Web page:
The current project examined the impact of caregiving and caregiving–work conflict on employees’ well-being. A sequential explanatory mixed-methods design (QUAN→qual) was utilized, and a total of 880 employees from a large health-care plan employer completed an online survey. Forty-five caregivers who completed the survey also participated in one of the five focus groups held 1 to 2 months later. Employed caregivers were significantly (p <.05) more likely to indicate poorer physical and mental health than noncaregivers; among caregivers (n = 370), caregiving–work conflict emerged as the most significant predictor of well-being and fully mediated the empirical relationship between burden and well-being. The focus group findings complemented the quantitative results; many of the challenges employed caregivers experience stem from their ability or inability to effectively balance their employment and caregiving roles. The results suggest the need to focus on caregiving–work conflict when constructing new or translating existing evidence-based caregiver interventions.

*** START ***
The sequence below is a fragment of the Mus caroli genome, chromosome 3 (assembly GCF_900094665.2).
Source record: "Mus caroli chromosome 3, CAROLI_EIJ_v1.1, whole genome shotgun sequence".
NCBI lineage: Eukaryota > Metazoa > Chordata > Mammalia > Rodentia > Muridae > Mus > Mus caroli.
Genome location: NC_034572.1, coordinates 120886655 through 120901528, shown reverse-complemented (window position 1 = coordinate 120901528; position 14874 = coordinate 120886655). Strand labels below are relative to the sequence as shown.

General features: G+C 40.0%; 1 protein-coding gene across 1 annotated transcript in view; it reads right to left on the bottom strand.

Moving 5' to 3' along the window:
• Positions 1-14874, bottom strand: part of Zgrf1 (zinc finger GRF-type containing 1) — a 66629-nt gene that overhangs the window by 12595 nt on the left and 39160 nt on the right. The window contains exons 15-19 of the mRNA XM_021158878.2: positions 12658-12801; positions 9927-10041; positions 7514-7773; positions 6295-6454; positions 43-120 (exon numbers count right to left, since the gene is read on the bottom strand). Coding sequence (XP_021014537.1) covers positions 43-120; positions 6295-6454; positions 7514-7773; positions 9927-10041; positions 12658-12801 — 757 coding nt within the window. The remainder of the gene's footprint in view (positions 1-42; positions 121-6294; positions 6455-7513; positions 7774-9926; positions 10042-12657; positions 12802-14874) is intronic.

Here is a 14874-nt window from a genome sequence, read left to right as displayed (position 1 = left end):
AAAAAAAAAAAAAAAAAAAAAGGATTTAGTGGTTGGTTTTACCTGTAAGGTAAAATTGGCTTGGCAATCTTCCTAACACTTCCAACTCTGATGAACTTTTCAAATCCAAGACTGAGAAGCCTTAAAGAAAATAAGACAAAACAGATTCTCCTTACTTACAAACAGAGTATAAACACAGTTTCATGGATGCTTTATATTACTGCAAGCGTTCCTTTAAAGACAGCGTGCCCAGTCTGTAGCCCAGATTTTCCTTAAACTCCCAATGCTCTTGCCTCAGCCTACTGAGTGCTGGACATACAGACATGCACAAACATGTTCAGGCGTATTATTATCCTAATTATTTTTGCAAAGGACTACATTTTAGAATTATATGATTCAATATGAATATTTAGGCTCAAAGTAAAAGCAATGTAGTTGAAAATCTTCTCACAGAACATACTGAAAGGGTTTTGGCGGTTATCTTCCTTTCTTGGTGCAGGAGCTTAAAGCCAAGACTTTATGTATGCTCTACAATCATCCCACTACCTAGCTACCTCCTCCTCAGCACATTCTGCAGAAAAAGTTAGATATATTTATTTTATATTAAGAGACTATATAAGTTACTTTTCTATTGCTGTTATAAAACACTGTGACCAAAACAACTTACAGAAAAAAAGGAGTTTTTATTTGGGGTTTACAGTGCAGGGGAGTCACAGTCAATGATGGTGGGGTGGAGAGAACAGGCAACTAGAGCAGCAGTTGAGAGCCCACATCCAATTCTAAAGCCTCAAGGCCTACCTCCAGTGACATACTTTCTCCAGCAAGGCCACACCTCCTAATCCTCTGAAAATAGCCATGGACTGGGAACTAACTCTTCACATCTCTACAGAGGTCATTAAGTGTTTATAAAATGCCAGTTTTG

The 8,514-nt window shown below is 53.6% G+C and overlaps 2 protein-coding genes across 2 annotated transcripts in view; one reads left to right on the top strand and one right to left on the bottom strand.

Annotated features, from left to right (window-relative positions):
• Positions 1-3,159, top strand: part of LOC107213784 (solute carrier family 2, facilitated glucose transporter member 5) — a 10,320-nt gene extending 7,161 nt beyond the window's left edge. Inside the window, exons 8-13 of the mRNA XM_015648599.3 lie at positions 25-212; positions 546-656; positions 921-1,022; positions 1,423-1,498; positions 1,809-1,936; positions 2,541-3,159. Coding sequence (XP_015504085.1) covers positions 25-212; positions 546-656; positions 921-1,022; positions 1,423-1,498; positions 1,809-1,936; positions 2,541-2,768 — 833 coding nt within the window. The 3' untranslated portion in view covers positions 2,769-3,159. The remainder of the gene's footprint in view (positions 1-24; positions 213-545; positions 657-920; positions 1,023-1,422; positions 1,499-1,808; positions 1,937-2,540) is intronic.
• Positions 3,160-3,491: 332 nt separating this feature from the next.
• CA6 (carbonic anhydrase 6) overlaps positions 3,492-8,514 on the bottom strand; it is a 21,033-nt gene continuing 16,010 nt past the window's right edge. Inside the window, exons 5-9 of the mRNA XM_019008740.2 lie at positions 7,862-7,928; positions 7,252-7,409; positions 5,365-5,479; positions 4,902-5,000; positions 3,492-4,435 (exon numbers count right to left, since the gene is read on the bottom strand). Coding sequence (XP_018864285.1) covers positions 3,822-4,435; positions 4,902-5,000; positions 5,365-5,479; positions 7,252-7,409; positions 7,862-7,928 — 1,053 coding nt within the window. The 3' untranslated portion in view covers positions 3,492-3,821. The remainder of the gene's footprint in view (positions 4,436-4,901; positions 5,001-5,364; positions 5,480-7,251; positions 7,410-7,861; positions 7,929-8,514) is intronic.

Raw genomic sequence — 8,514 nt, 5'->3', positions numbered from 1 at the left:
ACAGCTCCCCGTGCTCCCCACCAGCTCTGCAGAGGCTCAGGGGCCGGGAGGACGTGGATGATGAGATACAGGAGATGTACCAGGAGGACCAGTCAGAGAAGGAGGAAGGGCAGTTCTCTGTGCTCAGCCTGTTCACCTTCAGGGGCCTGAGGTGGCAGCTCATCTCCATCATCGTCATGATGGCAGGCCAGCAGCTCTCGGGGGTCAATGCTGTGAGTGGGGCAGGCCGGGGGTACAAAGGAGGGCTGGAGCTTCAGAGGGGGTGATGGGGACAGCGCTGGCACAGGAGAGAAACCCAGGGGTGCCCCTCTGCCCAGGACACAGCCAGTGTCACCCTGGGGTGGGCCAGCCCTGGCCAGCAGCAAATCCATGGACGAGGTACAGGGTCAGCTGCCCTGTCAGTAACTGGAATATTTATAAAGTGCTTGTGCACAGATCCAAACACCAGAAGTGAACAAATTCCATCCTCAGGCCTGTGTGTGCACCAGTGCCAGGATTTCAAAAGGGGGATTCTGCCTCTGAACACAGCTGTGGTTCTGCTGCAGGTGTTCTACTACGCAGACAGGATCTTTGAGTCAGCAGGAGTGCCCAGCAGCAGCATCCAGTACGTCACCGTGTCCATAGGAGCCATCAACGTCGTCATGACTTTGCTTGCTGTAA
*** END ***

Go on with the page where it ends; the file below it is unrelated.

|Original language||English (US)|
|Number of pages||30|
|Journal||International Journal of Aging and Human Development|
|State||Published - Dec 1 2018|
Bibliographical noteFunding Information:
The authors disclosed receipt of the following financial support for the research, authorship, and/or publication of this article: This research was supported by a Serendipity Grant from the Office of the Vice President for Research at the University of Minnesota and grant K02 AG029480 from the National Institute on Aging (to J. E. G.).